Another Flaw in the System: The Failures of the Temporary Protected Status Program

I sat on my couch one night watching the nightly news when I heard the news that President Trump had begun rescinding part of the Temporary Protected Status (TPS) program enforced by the Department of Homeland Security. The news appalled me instantly, my mind thinking about my Honduran neighbors across the street from me who were protected by the program. I was worried for them. I decided to cross the street and speak with the father in the family, a close family friend. What I walked into was the look of tearful parents worried about abandoning their children—directing tearful words of anger towards Trump in particular.

Temporary Protection Status is a program run by the State Department that protects immigrants coming from certain countries in deep humanitarian problems to be protected from deportation by the federal authorities. Congress passed the measure as a portion of the Immigration Act of 1990, which allows the Attorney General to create the protection status for a certain group. Protected under the Temporary Protected Status program includes or included Honduran and Nicaraguan immigrants for Hurricane Mitch of 1998, Haitians for the 2010 earthquake, Syrians for the Syrian Civil War, and Yemenis for the Yemeni Civil War.

Ever since I heard of the program a few years ago, I’ve been genuinely curious as to why the program exists in the first place apart from serving as a ‘humanitarian’ effort on the part of the United States. The program itself presents a major flaw in its implementation: that the protection is merely ‘temporary’ at the discretion of the Attorney General. The general hope for the program would be that the immigrants would return to their home countries once the humanitarian disaster relief effort was completed. The fact is, however, most of these countries are still facing some of the socio economic repercussions that these disasters placed on them. Haiti is still recovering 7 years after the 2010 earthquake with only 2% growth in the economy per year. Honduras and Nicaragua are still enamoured with crime increases ever since a massive influx of immigrants came to the United States in 1998, similar to the issue currently at hand in Yemen.

The program exposes another flaw in the deeply troubled system that is the U.S. Citizenship and Immigrant Services and the process to citizenship and to residency. In TPS, most applicants only have one shot when submitting the required I-821 form to the DHS or else to face the elongated appeal process in Immigration Courts— already burdened with an influx of deportation cases. Even if an applicant receives TPS, they will still have to apply in the full application process that takes, on average, 2-3 years, while TPS supposedly covers only 6-18 months of stay in the United States. The program helps next-to nothing if the person wants to stay in the United States rather than return to their country of origin, the most popular opinion among TPS immigrants that I’ve spoken with.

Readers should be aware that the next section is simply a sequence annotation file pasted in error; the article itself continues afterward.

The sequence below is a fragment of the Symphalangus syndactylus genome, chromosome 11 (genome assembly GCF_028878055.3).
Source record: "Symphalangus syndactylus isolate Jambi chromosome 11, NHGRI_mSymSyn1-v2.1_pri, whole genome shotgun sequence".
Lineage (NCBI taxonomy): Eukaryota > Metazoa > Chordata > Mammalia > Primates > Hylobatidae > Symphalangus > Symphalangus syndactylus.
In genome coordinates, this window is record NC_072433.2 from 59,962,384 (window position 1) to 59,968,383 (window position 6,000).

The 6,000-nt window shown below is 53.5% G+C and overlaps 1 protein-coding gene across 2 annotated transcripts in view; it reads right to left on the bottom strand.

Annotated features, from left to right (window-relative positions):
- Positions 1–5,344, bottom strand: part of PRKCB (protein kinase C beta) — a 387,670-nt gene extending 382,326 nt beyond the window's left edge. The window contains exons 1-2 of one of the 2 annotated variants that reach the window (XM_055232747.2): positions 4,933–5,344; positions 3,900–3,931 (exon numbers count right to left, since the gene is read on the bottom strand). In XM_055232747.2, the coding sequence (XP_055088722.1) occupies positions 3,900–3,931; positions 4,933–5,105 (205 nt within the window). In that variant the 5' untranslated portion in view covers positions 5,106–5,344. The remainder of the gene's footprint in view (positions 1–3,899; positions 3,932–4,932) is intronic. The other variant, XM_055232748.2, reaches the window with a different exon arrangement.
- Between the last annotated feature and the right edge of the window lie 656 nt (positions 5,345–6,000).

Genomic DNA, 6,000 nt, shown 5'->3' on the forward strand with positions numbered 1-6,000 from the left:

What happens if the program is fully rescinded by the DHS? One of the most grave questions for TPS immigrants comes up: whether to risk staying in the United States illegally or to return ‘home’ to a country plagued with issues. Risking to stay in the United States is a difficult task, since DHS has updated records on TPS immigrants— including phone numbers, addresses, and a variety of other personal information. Returning home poses an even greater risk at times, finding themselves back in a country struggling still to recover.

I would argue that the TPS system needs major corrections in order to better accommodate for these people in the first place. Allowing for an easier pipeline to citizenship would likely benefit people protected under the program, whether it be in diminishing the wait-times associated with the Immigration Courts for an applicant or streamlining the process at least to Permanent Residency. Or simply yet, extend the 18 month period protected under TPS to 36 months without the need of a presidential waiver, giving these people more time to try to figure out their futures. DHS needs to understand that 18 months isn’t enough time to comprehend the future, so why not allow these immigrants another chance?

Recently, my neighbor received word from his immigrant lawyer to prepare himself and his family for the possibility that DHS would come around and pick them up for good. When I spoke to him last week, he wasn’t sure what he would do next, whether to risk it and stay or to simply leave. It’s hard for him, this being his 17th year in the United States and now married with two children. I wouldn’t know what to do.